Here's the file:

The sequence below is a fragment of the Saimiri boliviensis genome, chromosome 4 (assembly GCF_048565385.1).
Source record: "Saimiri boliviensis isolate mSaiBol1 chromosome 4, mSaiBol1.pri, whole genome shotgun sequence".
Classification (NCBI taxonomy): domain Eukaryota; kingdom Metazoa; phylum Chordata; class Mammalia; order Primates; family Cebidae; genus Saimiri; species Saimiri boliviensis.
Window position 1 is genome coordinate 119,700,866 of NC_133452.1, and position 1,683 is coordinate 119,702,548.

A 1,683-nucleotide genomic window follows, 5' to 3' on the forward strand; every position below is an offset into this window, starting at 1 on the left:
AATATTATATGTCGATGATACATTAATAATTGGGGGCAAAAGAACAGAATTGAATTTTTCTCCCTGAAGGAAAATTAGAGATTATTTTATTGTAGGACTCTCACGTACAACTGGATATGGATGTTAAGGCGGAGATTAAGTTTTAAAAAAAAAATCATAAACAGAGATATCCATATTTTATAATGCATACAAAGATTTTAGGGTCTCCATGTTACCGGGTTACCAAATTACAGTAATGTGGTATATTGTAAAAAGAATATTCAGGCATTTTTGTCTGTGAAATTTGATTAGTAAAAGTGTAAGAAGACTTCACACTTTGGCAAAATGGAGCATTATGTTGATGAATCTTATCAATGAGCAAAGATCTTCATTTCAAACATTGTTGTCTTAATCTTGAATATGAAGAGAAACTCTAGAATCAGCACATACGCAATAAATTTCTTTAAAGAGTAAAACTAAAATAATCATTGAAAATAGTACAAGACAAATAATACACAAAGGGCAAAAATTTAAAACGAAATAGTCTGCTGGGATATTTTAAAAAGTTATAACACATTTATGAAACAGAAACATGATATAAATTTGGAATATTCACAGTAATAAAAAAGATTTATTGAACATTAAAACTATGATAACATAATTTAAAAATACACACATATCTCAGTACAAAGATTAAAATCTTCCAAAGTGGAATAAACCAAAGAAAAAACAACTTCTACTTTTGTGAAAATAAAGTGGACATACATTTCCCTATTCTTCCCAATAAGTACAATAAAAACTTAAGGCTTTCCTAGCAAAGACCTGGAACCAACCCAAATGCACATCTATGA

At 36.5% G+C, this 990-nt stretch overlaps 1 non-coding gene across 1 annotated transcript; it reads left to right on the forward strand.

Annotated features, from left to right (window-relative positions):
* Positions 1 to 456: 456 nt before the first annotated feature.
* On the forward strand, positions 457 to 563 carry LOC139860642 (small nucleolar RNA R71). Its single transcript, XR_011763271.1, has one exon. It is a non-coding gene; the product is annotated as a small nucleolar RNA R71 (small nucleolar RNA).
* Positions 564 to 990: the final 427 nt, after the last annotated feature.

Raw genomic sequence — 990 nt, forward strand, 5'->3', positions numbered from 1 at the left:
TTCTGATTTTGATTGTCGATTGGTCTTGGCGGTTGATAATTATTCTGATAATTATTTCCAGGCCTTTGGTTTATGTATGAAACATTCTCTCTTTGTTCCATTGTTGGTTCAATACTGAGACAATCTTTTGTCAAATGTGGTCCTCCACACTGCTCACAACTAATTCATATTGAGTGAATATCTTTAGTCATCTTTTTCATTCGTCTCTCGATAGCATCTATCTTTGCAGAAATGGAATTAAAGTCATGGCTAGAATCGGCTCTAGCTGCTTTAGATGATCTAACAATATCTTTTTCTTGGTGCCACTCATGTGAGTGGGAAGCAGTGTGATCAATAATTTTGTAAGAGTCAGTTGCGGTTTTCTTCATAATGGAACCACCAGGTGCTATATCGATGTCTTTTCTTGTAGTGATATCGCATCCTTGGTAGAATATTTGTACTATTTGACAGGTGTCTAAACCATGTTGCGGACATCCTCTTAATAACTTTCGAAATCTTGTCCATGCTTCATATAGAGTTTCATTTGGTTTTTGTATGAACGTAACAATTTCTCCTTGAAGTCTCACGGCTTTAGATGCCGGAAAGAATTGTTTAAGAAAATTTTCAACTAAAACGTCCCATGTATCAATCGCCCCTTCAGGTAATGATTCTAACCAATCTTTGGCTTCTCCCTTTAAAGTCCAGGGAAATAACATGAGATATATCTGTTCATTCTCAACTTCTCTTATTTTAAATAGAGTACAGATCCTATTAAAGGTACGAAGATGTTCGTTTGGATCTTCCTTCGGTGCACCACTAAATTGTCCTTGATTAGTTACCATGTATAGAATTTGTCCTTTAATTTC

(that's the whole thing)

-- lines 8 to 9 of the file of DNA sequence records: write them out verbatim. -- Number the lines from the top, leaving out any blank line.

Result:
Annotated features, from left to right (window-relative positions):
* Positions 1 to 456: 456 nt before the first annotated feature.